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Most people would probably not label me as an athlete; my primary sport, after all, is twirling my hair. Bravery doesn’t come naturally to me either. Venturing into unfamiliar places requires a companion for courage, and despite common belief, animals intimidate me more than I do them. Yet, astonishingly, I’ve plunged headfirst into some of mankind’s most untraditional escapades.
Years ago in Austria, I chanced upon a salt mine advertisement near Salzburg. My travel companion, even less daring than I, was coaxed into the adventure with the promise of picking restaurants throughout our trip. Our journey to the mine began with a local bus and a slightly terrifying cable-car ride. At the peak, we donned miner outfits over our dresses, bracing ourselves for a trip into the mountain’s inky depths on a miners’ train.
Our descent took a thrilling turn with a 30-40 feet wooden slide where I spearheaded our human-chain descent, all of us shrieking and laughing. By the end of our multiple slides and a salt lake rafting experience, friendships had formed, and memories etched forever.
After enduring the journey, we found ourselves on a muddy path leading to the mine’s entrance. Holding hands and laughing nervously for some added bravery, we were soon dressed in miners’ white coveralls — a challenging feat over our dresses. We were handed hard hats and then positioned along the sides of a miners’ train, which seemed to vanish into the mountain’s dark abyss.
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The train was designed to accommodate several participants on each side, and we were humorously informed that by the end of the ride, we would be well-acquainted, sharing an “intimate” experience during the descent. As the youngest and only single girls present, this comment didn’t earn us any warm smiles from the primarily Austrian women who clung protectively to their husbands.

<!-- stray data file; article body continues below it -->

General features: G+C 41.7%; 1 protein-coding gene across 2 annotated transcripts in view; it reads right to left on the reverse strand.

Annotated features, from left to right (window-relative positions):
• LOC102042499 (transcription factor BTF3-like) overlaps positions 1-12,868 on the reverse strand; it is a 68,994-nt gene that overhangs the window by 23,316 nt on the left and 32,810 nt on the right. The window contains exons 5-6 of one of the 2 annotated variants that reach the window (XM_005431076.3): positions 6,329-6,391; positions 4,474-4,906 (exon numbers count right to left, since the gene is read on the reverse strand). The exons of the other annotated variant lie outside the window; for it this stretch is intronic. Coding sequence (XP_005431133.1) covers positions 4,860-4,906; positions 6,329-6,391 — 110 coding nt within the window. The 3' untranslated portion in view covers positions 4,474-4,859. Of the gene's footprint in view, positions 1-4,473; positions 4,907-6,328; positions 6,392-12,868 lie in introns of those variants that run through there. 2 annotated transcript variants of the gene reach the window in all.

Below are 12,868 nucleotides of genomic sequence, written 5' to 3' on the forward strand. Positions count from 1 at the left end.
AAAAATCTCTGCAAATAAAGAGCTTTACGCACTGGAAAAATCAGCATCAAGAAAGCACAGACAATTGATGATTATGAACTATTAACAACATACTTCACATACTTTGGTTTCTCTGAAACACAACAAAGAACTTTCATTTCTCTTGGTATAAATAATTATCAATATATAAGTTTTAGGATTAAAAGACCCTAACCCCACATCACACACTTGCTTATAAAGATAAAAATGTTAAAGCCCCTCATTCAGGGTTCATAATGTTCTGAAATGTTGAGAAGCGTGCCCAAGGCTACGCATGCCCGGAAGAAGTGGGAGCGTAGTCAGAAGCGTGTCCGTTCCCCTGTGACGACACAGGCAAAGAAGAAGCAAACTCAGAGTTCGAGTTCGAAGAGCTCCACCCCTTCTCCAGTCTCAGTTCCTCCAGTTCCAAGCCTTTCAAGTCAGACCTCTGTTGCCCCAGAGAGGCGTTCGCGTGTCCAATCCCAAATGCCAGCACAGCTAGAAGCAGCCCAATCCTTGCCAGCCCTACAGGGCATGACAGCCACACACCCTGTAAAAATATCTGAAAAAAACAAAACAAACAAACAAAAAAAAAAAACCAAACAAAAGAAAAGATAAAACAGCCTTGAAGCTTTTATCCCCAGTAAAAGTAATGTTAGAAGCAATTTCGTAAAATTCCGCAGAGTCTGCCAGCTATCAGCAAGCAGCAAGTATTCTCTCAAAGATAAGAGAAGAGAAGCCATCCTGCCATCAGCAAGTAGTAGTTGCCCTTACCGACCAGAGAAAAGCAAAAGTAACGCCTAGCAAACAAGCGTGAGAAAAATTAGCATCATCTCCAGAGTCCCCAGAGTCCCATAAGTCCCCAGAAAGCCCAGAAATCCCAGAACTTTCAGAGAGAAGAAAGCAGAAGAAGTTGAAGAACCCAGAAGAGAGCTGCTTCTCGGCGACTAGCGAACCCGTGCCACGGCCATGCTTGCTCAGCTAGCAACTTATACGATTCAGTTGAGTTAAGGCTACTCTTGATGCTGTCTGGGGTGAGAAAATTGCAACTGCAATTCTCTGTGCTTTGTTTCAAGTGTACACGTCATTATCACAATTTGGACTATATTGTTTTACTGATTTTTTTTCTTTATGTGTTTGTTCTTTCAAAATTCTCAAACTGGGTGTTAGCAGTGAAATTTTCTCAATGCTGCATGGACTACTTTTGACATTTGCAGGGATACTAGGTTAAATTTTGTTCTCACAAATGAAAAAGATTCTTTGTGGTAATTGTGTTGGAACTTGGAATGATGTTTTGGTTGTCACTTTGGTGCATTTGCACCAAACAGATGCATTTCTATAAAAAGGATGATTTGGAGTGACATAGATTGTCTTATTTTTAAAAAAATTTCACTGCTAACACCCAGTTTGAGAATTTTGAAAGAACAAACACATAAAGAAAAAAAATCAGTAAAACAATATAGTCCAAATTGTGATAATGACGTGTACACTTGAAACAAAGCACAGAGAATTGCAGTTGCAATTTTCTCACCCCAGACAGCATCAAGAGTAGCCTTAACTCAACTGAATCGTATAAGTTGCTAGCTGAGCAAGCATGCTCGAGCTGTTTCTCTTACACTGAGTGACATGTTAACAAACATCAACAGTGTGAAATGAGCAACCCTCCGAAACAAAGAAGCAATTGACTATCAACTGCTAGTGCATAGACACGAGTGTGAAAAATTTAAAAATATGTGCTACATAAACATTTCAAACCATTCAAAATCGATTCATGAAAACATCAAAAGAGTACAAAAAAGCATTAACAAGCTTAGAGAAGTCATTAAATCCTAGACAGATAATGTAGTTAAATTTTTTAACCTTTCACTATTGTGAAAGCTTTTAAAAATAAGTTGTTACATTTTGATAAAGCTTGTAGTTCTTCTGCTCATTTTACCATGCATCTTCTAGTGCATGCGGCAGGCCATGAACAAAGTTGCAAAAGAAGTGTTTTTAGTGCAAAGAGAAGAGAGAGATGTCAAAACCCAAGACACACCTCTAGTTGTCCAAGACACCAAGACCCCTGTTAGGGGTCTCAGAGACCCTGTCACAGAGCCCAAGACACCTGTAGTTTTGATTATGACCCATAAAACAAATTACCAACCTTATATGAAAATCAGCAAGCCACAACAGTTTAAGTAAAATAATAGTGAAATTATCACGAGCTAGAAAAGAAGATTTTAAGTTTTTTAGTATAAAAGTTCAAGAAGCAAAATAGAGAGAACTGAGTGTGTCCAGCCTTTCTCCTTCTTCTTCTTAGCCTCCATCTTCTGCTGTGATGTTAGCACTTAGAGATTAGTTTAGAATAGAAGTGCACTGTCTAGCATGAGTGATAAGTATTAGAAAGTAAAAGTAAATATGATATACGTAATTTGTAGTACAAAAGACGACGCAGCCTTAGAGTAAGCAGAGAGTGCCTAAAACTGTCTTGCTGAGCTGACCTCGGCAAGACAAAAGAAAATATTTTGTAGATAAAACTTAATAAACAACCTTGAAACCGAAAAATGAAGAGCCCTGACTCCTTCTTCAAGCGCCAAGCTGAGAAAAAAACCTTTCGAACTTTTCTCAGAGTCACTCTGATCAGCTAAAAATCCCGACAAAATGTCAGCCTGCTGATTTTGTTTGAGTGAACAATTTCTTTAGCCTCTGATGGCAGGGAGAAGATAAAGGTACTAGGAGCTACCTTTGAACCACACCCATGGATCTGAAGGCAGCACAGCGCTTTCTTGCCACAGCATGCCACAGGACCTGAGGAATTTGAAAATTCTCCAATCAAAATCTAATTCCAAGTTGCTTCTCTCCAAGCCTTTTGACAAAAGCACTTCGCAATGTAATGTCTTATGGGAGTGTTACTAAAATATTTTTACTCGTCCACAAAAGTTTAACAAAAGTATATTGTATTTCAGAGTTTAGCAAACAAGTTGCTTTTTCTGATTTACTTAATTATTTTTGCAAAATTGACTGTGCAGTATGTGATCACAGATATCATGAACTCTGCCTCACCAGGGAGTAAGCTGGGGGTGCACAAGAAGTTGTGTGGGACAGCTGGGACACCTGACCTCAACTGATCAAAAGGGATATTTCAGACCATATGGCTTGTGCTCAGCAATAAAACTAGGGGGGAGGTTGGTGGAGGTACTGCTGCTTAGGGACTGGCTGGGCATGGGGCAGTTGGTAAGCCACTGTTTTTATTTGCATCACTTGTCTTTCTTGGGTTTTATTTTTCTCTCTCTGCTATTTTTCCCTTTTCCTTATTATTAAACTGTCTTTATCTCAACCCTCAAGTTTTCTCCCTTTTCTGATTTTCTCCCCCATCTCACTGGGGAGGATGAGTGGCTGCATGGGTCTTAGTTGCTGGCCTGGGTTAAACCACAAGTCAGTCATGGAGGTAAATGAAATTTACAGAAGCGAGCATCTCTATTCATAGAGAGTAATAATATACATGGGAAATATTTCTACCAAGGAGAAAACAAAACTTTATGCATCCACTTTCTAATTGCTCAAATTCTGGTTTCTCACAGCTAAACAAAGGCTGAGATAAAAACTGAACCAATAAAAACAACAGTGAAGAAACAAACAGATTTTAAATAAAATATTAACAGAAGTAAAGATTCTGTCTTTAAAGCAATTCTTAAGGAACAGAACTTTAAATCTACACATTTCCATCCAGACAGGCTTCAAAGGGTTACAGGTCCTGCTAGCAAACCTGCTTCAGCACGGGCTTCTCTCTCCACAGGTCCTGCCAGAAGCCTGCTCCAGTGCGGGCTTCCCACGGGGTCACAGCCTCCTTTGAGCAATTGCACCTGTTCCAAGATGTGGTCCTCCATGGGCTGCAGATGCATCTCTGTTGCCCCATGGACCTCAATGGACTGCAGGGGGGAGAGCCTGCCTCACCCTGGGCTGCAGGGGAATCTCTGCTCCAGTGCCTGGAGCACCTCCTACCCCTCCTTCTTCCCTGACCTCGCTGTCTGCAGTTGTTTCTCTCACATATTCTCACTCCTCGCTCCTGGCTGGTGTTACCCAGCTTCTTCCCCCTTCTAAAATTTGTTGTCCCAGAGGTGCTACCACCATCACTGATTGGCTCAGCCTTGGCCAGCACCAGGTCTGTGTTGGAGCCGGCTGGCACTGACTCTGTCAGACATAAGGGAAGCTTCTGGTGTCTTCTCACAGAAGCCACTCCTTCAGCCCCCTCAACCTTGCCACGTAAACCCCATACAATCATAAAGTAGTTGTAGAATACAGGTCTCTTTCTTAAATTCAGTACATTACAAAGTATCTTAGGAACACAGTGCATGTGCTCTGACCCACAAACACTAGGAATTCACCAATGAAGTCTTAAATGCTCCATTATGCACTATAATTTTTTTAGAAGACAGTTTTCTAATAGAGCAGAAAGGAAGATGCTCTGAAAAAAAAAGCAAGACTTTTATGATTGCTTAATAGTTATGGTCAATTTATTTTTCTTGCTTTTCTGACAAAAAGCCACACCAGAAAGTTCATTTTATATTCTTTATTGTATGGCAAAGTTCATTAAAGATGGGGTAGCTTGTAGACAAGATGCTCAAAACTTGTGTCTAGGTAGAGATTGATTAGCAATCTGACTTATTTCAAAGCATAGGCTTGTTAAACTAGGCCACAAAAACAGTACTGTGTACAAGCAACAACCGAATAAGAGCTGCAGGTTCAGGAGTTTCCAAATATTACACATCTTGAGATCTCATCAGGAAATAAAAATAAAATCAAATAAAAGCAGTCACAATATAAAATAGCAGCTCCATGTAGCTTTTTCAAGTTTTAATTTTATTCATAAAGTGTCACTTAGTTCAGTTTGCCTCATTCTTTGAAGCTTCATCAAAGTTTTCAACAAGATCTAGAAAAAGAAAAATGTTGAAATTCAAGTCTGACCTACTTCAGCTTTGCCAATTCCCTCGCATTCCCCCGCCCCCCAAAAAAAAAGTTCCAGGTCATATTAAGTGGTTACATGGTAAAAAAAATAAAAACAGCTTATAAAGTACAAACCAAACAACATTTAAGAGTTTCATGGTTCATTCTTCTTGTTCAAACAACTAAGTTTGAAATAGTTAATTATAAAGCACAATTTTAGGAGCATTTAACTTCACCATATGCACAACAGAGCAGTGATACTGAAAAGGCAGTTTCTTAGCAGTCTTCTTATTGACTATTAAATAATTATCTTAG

Soon after, my husband Manos introduced me to his homeland, Greece. A trip to Santorini’s capital, Fira, meant mounting an ill-tempered donkey. My urban upbringing hadn’t prepared me for this. An eventful ride filled with stumbles and screams finally landed me at the top. The descent, however, was another slippery, messy challenge.
The next year, Madeira, an island off Portugal, beckoned. A sledge ride from Monte to Funchal seemed thrilling. However, the seemingly dilapidated sled and our elderly guides gave us pause. Nevertheless, we embarked on a heart-stopping descent, dodging cars and obstacles along the steep cobblestone path.
Venturing farther north, a trip to Inarijärvi lake in Finland, 225 miles above the Arctic Circle, presented another opportunity. Encased in multiple layers against the freezing cold, our group ventured across the frozen lake to the Saami sacred island, Ukonkivi. The exhilarating snowmobile ride across the lake, coupled with stories of the Saami people by the fireside, was unforgettable.
Yet, the adventures didn’t stop there. The vast plains of Tanzania’s Serengeti unfolded beneath me as I soared in the hot air balloon during the annual Wildebeest migration. As we soared high into the clouds, wildlife moved like miniature figures below. In contrast, the lush green canopies of Mazatlan beckoned, as I whizzed through them, zip-lining from one platform to another.
But the uniqueness of my journeys also brought me closer to nature in the most intimate ways. Camel rides, for instance, transported me across vast desert landscapes, where the vastness of the surroundings humbled me, and the steady rhythm of the camel lulled me into a reflective state.
From soaring over Tanzania’s Serengeti in a hot air balloon to zip-lining in Mazatlan, from bobsledding in Jamaica to driving around the Great Pyramid of Giza, my adventures are countless. Yet, each one, no matter how intimidating, has been a lesson in pushing boundaries and learning to embrace the unexpected.
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